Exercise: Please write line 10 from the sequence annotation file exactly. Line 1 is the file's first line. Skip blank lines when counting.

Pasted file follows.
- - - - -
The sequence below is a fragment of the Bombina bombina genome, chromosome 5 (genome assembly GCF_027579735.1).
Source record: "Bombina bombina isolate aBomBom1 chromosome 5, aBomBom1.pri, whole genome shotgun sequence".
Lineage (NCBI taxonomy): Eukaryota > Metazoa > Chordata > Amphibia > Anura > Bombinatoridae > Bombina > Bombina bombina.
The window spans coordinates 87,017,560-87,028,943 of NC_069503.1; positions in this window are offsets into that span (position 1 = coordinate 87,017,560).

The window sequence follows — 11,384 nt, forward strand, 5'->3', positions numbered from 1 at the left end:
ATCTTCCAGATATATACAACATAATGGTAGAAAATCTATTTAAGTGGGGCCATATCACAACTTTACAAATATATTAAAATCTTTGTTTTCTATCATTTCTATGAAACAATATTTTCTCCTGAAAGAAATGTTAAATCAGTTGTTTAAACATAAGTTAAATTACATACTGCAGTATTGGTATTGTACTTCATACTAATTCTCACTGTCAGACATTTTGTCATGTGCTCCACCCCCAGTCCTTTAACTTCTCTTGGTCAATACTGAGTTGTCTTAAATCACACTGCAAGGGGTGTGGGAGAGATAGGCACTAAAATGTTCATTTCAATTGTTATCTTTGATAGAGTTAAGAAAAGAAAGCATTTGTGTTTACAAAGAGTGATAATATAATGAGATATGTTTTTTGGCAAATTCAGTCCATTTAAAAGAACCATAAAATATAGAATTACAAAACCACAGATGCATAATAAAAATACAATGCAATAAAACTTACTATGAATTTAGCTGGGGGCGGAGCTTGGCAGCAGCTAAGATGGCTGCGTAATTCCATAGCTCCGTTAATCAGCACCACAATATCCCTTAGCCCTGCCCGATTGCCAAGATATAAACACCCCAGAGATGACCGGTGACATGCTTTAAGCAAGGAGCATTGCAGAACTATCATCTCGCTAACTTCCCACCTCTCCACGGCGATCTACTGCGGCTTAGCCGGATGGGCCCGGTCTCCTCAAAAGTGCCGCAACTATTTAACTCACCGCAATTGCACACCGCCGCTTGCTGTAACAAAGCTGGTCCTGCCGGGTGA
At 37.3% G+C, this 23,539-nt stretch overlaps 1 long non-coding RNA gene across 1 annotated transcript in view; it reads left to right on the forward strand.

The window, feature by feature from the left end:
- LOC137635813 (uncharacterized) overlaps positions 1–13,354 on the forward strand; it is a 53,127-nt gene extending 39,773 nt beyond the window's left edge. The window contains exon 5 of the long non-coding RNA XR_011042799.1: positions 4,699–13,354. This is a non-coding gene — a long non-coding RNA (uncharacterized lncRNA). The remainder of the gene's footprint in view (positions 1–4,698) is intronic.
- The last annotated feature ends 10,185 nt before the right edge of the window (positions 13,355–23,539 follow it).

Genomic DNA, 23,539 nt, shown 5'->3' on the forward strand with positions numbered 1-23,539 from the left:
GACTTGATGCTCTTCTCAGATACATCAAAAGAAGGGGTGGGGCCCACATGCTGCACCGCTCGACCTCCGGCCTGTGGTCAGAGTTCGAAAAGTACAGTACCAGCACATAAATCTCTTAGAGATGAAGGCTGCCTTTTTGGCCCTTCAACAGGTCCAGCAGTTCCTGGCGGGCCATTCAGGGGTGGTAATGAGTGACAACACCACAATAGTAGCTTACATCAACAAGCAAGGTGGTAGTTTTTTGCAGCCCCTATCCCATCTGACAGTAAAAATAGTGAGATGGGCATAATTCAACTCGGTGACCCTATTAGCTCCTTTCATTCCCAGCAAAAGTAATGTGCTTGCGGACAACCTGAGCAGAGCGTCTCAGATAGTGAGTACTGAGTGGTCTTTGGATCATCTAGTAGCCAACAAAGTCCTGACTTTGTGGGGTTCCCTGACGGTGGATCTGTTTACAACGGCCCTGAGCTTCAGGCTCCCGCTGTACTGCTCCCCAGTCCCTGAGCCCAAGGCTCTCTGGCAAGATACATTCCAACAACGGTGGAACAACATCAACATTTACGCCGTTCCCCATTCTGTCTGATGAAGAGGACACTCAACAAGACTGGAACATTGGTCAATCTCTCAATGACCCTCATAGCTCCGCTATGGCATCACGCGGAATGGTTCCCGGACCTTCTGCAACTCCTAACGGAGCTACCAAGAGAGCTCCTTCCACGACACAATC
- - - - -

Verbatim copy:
- The last annotated feature ends 10,185 nt before the right edge of the window (positions 13,355–23,539 follow it).